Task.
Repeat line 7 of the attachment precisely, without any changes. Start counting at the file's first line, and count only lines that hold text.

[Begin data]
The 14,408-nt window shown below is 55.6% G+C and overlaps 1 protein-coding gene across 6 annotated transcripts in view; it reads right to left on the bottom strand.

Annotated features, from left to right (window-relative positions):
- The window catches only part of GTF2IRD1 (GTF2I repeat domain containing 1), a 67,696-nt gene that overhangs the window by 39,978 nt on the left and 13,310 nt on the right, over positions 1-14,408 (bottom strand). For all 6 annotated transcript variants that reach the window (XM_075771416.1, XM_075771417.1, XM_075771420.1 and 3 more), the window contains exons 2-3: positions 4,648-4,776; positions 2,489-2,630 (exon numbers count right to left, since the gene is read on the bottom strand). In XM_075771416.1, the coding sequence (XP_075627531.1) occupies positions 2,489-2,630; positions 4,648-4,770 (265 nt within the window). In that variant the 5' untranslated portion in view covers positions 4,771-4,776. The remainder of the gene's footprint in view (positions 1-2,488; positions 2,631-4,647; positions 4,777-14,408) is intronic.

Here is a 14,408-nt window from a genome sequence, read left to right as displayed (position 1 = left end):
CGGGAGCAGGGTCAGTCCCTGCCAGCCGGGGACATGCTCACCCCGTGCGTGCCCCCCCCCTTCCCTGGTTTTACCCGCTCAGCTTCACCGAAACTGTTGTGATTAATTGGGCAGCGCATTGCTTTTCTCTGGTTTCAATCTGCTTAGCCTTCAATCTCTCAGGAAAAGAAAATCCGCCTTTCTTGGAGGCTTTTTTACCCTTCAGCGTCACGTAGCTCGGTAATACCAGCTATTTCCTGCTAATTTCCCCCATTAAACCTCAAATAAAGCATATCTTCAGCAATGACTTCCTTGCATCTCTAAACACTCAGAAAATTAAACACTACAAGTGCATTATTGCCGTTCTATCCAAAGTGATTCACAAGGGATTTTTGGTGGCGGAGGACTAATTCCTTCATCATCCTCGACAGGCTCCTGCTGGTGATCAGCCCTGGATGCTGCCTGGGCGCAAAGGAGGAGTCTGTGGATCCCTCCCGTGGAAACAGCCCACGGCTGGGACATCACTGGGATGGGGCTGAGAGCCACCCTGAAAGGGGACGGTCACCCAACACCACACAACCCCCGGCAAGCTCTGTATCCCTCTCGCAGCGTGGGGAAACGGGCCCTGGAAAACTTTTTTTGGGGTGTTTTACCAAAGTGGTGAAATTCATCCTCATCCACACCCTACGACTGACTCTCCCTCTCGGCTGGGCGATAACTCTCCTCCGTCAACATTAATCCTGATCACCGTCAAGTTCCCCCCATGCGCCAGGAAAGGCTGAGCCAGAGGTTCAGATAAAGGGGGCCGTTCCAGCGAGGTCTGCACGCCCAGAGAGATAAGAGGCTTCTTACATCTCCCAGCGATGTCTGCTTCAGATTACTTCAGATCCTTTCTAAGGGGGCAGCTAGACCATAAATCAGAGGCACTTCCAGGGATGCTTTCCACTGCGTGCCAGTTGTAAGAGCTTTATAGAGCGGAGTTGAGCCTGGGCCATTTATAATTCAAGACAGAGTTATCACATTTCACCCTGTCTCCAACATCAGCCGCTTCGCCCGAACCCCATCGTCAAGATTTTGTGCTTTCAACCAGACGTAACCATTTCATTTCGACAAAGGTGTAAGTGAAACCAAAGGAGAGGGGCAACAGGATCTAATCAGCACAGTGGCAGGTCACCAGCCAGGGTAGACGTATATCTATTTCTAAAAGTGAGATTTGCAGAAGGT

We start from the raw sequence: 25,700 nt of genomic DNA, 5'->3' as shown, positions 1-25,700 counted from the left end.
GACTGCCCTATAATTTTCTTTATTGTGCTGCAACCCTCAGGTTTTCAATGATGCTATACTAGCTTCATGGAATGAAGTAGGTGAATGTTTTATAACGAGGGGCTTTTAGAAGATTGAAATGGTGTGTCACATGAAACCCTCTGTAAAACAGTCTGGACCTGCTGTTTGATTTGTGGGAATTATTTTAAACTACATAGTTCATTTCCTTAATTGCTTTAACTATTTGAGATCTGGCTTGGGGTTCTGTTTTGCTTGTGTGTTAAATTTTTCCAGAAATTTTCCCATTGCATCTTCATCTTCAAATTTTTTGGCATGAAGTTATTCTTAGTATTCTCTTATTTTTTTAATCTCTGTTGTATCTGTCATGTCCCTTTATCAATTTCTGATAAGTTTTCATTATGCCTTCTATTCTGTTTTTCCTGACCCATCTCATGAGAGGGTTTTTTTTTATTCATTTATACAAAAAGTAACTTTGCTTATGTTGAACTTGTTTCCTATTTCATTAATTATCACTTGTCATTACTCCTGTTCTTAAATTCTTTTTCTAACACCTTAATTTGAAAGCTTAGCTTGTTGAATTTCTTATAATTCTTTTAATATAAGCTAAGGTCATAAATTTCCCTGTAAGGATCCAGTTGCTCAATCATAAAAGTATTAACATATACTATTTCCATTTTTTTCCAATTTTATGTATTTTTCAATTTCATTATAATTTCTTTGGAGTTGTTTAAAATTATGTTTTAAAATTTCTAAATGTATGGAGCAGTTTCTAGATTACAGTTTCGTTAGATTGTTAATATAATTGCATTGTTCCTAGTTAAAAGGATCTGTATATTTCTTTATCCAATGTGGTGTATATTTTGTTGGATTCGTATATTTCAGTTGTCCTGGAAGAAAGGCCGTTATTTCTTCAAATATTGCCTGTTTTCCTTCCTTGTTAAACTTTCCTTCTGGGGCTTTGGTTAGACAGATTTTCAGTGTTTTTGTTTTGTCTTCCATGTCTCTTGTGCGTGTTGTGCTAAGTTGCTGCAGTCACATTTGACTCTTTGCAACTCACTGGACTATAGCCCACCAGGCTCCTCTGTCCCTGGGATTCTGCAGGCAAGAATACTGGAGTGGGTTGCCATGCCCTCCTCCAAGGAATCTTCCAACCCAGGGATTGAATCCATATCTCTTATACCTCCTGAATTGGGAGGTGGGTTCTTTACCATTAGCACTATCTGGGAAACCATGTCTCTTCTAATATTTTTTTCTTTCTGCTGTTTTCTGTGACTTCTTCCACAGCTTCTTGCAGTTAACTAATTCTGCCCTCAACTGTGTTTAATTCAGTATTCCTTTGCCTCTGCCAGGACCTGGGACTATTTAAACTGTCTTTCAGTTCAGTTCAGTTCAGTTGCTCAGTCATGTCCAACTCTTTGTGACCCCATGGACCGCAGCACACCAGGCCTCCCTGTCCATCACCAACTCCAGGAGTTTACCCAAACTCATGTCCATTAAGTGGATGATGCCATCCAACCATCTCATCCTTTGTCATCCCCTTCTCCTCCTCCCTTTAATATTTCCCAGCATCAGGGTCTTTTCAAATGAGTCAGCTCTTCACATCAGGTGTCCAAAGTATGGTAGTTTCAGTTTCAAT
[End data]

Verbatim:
GACTGCCCTATAATTTTCTTTATTGTGCTGCAACCCTCAGGTTTTCAATGATGCTATACTAGCTTCATGGAATGAAGTAGGTGAATGTTTTATAACGAGGGGCTTTTAGAAGATTGAAATGGTGTGTCACATGAAACCCTCTGTAAAACAGTCTGGACCTGCTGTTTGATTTGTGGGAATTATTTTAAACTACATAGTTCATTTCCTTAATTGCTTTAACTATTTGAGATCTGGCTTGGGGTTCTGTTTTGCTTGTGTGTTAAATTTTTCCAGAAATTTTCCCATTGCATCTTCATCTTCAAATTTTTTGGCATGAAGTTATTCTTAGTATTCTCTTATTTTTTTAATCTCTGTTGTATCTGTCATGTCCCTTTATCAATTTCTGATAAGTTTTCATTATGCCTTCTATTCTGTTTTTCCTGACCCATCTCATGAGAGGGTTTTTTTTTATTCATTTATACAAAAAGTAACTTTGCTTATGTTGAACTTGTTTCCTATTTCATTAATTATCACTTGTCATTACTCCTGTTCTTAAATTCTTTTTCTAACACCTTAATTTGAAAGCTTAGCTTGTTGAATTTCTTATAATTCTTTTAATATAAGCTAAGGTCATAAATTTCCCTGTAAGGATCCAGTTGCTCAATCATAAAAGTATTAACATATACTATTTCCATTTTTTTCCAATTTTATGTATTTTTCAATTTCATTATAATTTCTTTGGAGTTGTTTAAAATTATGTTTTAAAATTTCTAAATGTATGGAGCAGTTTCTAGATTACAGTTTCGTTAGATTGTTAATATAATTGCATTGTTCCTAGTTAAAAGGATCTGTATATTTCTTTATCCAATGTGGTGTATATTTTGTTGGATTCGTATATTTCAGTTGTCCTGGAAGAAAGGCCGTTATTTCTTCAAATATTGCCTGTTTTCCTTCCTTGTTAAACTTTCCTTCTGGGGCTTTGGTTAGACAGATTTTCAGTGTTTTTGTTTTGTCTTCCATGTCTCTTGTGCGTGTTGTGCTAAGTTGCTGCAGTCACATTTGACTCTTTGCAACTCACTGGACTATAGCCCACCAGGCTCCTCTGTCCCTGGGATTCTGCAGGCAAGAATACTGGAGTGGGTTGCCATGCCCTCCTCCAAGGAATCTTCCAACCCAGGGATTGAATCCATATCTCTTATACCTCCTGAATTGGGAGGTGGGTTCTTTACCATTAGCACTATCTGGGAAACCATGTCTCTTCTAATATTTTTTTCTTTCTGCTGTTTTCTGTGACTTCTTCCACAGCTTCTTGCAGTTAACTAATTCTGCCCTCAACTGTGTTTAATTCAGTATTCCTTTGCCTCTGCCAGGACCTGGGACTATTTAAACTGTCTTTCAGTTCAGTTCAGTTCAGTTGCTCAGTCATGTCCAACTCTTTGTGACCCCATGGACCGCAGCACACCAGGCCTCCCTGTCCATCACCAACTCCAGGAGTTTACCCAAACTCATGTCCATTAAGTGGATGATGCCATCCAACCATCTCATCCTTTGTCATCCCCTTCTCCTCCTCCCTTTAATATTTCCCAGCATCAGGGTCTTTTCAAATGAGTCAGCTCTTCACATCAGGTGTCCAAAGTATGGTAGTTTCAGTTTCAAT